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Piezogenic Pedal Papules Differential Diagnoses

  • Author: Christopher R Gorman, MD; Chief Editor: William D James, MD  more...
 
Updated: Sep 22, 2015
 
 

Diagnostic Considerations

Infantile pedal papules are fairly common, nontender, congenital nodules located on the medial plantar aspects of the foot. This condition has been described as precalcaneal congenital fibrolipomatosis hamartomas, bilateral congenital adipose plantar nodules, benign anteromedial plantar nodules of childhood, congenital piezogeniclike pedal papules, bilateral congenital fatty heel pads, and pedal papules of the newborn. They are most common at age 1 year and typically disappear between ages 2 and 3 years. Infantile pedal papules do not accentuate upon standing. The etiology is unknown.

Autosomal dominant precalcaneal congenital fibrolipomatous hamartoma is rare.[7, 8] Lesions were flesh colored and in the midline of each heel (plantar). They are symmetric and bilateral. These persisted up to puberty and beyond (age 20 y) in one case. Histologically, they are mature adipose tissue. No other associated malformations were reported.

 
 
Contributor Information and Disclosures
Author

Christopher R Gorman, MD Avenues Dermatology, Private Practice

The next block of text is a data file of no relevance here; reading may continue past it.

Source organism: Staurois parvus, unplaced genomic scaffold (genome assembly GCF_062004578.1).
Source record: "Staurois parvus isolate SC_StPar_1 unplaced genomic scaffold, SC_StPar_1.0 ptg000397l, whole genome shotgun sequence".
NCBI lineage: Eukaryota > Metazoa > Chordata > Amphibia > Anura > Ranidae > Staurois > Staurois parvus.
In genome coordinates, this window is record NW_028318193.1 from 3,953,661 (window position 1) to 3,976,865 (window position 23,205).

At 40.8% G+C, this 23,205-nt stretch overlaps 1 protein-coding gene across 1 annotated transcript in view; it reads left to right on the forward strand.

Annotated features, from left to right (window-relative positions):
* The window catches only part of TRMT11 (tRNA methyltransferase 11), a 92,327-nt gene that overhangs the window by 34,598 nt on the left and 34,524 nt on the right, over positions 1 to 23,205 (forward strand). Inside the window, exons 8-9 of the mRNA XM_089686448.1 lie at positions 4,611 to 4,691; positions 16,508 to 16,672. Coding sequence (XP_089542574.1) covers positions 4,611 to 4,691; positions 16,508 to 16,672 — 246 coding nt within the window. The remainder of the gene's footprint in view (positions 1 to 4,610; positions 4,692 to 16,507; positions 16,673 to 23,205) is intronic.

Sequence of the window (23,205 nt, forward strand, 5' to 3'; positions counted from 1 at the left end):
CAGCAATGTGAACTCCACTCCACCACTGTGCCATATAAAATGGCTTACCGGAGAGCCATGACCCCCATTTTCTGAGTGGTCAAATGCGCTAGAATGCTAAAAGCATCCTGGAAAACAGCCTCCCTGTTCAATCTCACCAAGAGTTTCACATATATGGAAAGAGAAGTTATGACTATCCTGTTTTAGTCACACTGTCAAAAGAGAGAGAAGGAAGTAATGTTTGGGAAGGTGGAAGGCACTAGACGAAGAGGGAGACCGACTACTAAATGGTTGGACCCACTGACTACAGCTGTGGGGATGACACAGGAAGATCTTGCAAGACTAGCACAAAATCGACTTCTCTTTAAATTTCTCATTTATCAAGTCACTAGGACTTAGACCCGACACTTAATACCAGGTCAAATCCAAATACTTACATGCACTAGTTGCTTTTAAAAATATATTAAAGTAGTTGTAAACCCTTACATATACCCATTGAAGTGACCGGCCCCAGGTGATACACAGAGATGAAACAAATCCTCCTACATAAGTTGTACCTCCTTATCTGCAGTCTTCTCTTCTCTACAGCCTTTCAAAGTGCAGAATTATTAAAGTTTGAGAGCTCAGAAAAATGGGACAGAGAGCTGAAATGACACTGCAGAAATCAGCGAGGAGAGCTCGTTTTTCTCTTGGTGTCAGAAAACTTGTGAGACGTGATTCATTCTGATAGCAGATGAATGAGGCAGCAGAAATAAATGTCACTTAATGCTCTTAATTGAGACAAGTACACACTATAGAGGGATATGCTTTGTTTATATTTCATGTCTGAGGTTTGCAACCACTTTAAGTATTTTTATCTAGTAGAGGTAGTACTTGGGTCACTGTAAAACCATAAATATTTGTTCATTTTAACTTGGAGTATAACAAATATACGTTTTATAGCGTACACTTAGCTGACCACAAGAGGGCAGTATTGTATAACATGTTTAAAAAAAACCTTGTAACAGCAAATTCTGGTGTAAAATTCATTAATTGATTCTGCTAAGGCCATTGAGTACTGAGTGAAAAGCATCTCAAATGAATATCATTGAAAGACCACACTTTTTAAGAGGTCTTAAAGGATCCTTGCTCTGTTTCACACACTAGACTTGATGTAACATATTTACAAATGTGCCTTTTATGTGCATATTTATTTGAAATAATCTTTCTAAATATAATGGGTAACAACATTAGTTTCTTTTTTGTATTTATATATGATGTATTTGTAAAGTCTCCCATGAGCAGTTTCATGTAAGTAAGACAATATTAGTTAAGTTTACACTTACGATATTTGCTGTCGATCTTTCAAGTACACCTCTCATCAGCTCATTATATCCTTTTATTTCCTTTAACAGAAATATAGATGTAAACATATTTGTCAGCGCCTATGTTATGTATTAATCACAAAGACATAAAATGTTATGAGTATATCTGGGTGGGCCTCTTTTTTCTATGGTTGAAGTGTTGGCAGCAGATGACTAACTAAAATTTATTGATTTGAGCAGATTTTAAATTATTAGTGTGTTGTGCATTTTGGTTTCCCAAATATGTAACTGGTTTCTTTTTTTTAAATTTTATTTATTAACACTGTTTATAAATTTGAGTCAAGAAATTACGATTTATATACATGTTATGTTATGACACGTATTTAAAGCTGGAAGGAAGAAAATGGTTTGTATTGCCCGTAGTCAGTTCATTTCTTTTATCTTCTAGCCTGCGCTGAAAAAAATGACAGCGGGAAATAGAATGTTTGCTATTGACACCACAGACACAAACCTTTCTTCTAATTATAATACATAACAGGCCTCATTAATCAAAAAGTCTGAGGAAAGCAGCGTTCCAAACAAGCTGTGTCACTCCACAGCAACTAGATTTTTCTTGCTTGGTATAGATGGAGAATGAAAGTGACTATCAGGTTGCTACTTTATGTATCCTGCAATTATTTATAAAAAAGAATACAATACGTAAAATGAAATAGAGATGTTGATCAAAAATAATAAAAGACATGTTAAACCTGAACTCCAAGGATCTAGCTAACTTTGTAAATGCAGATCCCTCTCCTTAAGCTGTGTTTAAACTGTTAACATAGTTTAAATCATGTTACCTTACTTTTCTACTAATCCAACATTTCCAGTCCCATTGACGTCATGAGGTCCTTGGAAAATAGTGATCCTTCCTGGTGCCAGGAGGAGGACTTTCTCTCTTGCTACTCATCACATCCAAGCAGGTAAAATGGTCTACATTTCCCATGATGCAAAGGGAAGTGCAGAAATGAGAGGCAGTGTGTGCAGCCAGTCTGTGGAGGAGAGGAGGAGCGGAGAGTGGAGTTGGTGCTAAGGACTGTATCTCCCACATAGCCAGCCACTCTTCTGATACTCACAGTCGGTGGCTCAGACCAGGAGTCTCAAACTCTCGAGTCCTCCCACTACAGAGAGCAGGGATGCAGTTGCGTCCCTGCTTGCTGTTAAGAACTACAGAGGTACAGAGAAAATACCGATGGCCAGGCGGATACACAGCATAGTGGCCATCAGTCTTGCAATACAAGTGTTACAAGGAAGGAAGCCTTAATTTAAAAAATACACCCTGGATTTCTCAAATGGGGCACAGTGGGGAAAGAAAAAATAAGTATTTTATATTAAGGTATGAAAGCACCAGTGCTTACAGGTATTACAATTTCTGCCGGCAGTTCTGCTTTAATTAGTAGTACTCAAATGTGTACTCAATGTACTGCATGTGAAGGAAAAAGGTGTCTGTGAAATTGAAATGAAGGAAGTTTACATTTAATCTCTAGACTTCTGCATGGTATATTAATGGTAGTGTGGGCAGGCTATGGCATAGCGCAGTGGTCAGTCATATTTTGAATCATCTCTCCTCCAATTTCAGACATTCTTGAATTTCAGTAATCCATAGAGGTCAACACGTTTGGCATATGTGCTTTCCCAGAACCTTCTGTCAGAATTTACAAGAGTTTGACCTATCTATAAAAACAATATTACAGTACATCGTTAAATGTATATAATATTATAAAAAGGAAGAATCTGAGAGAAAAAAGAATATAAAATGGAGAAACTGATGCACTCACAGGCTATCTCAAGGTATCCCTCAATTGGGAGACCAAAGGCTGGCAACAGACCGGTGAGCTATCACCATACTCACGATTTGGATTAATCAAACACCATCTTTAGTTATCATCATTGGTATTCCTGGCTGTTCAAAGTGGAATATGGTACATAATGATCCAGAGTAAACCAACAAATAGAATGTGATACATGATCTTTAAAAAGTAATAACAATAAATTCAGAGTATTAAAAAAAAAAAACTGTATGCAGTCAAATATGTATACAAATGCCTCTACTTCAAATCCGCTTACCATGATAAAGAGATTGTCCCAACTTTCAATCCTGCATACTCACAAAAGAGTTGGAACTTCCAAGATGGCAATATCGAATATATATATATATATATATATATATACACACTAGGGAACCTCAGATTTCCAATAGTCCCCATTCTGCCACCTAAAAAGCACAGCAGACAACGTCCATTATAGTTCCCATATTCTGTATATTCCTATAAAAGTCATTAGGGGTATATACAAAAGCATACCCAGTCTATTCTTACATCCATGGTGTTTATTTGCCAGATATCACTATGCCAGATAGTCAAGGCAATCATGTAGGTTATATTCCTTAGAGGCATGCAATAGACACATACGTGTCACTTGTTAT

Christopher R Gorman, MD is a member of the following medical societies: Alpha Omega Alpha

Disclosure: Nothing to disclose.

Specialty Editor Board

Richard P Vinson, MD Assistant Clinical Professor, Department of Dermatology, Texas Tech University Health Sciences Center, Paul L Foster School of Medicine; Consulting Staff, Mountain View Dermatology, PA

Richard P Vinson, MD is a member of the following medical societies: American Academy of Dermatology, Texas Medical Association, Association of Military Dermatologists, Texas Dermatological Society

Disclosure: Nothing to disclose.

Lester F Libow, MD Dermatopathologist, South Texas Dermatopathology Laboratory

Lester F Libow, MD is a member of the following medical societies: American Academy of Dermatology, American Society of Dermatopathology, Texas Medical Association

Disclosure: Nothing to disclose.

Chief Editor

William D James, MD Paul R Gross Professor of Dermatology, Vice-Chairman, Residency Program Director, Department of Dermatology, University of Pennsylvania School of Medicine

William D James, MD is a member of the following medical societies: American Academy of Dermatology, Society for Investigative Dermatology

Disclosure: Nothing to disclose.

Additional Contributors

Kathryn Schwarzenberger, MD Associate Professor of Medicine, Division of Dermatology, University of Vermont College of Medicine; Consulting Staff, Division of Dermatology, Fletcher Allen Health Care

Kathryn Schwarzenberger, MD is a member of the following medical societies: Women's Dermatologic Society, American Contact Dermatitis Society, Medical Dermatology Society, Dermatology Foundation, Alpha Omega Alpha, American Academy of Dermatology

Disclosure: Nothing to disclose.

Acknowledgements

Acknowledgments

Medscape Drugs & Diseases wishes to recognize Stephen W White, MD† for his original contributions to this article.

References
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